|12 Years Old||£195,000||£179,000|
|13 Years Old||£175,000||£169,000|
The powerhouse that was the Lamborghini Murcielago is an elusive car to find these days. It had a very short production run of only a few years before being succeeded by the Aventador.
This means valuations are very steady and hardly depreciating. If you trawl the classifieds, you will find most Aventadors for sale are still selling around the original price.
Low mileage models in particular are extremely sought after and therefor the price is much higher than its retail price. A low mileage Murcielago in perfect condition is a very good choice of investment car.
Even higher mileage models are depreciating very slowly. However if you can afford a Murcielago and are purchasing as an investment. Definitely try to purchase the newest model with the lowest mileage to secure your investment over the coming years.
Lamborghini Huracan Depreciation
|Low Mileage||High Mileage|
|1 Year Old||£187,000||£159,000|
|2 Years Old||£175,000||£159,000|
|3 Years Old||£158,000||£145,000|
|4 Years Old||£149,000||£139,000|
|5 Years Old||£140,000||£127,000|
|6 Years Old||£138,000||£125,000|
Lamborghini introduced the Huracan back in 2014 as the successor of the ever popular Gallardo. And it is currently the cheapest Lamborghini supercar you can buy today. A base spec Lamborghini Huracan RRP is £155,400.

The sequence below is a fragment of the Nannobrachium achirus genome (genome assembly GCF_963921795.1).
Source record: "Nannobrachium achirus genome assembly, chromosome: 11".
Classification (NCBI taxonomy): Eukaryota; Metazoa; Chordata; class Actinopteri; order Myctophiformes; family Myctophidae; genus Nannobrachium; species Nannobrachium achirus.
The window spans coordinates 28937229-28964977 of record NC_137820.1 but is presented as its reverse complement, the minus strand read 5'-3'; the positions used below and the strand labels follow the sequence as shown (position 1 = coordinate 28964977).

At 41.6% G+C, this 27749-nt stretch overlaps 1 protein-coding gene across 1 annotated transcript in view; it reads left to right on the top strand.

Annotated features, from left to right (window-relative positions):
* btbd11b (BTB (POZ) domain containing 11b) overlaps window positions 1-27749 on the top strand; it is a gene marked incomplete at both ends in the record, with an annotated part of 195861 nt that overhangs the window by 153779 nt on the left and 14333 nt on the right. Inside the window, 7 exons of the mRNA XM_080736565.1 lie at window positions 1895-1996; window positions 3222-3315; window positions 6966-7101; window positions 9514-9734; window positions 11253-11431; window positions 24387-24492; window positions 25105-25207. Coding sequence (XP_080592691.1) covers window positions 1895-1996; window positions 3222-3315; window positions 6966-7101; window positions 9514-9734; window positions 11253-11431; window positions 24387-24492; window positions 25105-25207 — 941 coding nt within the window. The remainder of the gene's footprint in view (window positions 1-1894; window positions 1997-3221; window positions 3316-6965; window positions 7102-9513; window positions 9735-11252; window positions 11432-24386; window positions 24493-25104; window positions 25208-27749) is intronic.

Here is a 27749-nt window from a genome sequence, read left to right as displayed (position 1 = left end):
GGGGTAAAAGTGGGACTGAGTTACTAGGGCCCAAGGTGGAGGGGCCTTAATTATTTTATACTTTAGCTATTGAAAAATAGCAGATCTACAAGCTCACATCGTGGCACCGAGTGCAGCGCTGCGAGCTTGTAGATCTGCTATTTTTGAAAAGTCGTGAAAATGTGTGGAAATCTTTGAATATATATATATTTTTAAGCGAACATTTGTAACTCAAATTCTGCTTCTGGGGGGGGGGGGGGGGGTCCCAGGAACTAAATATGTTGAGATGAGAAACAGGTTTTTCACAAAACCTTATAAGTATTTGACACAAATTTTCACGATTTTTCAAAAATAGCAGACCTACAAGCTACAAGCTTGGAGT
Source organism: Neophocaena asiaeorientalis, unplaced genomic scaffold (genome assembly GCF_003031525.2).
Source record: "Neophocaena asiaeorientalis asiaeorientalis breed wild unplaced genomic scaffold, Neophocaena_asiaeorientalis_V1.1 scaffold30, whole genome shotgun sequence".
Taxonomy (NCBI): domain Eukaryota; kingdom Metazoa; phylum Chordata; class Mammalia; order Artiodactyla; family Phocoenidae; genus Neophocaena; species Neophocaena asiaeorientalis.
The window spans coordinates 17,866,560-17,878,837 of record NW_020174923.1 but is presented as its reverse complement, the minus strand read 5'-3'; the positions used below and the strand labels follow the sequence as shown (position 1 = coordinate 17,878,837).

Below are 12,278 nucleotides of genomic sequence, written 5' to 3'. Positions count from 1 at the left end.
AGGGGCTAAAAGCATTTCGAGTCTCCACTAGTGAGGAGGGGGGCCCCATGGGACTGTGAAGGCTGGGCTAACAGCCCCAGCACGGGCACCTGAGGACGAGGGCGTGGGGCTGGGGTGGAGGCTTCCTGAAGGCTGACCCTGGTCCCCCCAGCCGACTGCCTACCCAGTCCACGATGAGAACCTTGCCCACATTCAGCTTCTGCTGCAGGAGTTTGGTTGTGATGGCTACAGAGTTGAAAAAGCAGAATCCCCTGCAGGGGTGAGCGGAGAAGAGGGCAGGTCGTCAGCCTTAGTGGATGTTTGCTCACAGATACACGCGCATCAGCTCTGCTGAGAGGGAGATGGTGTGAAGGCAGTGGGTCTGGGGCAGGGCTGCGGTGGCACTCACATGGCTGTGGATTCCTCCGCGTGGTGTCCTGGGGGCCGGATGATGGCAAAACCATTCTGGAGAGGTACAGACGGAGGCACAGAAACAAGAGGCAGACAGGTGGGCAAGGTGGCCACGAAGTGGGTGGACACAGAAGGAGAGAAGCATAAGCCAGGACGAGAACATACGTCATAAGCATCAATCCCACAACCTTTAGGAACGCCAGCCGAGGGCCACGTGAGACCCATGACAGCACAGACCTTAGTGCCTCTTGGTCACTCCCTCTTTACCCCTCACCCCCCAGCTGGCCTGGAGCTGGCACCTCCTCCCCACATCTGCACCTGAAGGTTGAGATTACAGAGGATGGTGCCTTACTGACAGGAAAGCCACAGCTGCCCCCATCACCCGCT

Due to its popularity and wait time on purchasing a brand new model, valuations for 1 year old models have sky rocketed. If you have a new, low mileage Lamborghini Huracan you will have gained a lot of value and it will stay that way for 2 – 3 years.
It isn’t until the 3 year mark where good condition models start to dip back below the original Lamborghini Huracan RRP. After that the depreciation curve is steady. The very oldest models are now going for around £20,000 – £30,000 cheaper than their original sales price, with an average price of a Lamborghini Huracan of this age at around £130,000 – £140,000
If you can wait for a new Huracan, we suggest doing so. If you can’t but don’t want to pay more than RRP, then you’ll have to opt for a 2-3 year old model.
Lamborghini Aventador Depreciation
|Low Mileage||High Mileage|
|1 Year Old||£307,000||£276,000|
|2 Years Old||£289,000||£240,000|
|3 Years Old||£270,000||£255,000|
|4 Years Old||£239,000||£235,000|
|5 Years Old||£230,000||£205,000|
|6 Years Old||£225,000||£190,000|
|7 Years Old||£205,000||£165,000|
|8 Years Old||£195,000||£179,000|
|9 Years Old||£190,000||£173,000|
Lamborghini’s current flagship model, the Aventador followed a similar nearly new price surge as the Huracan.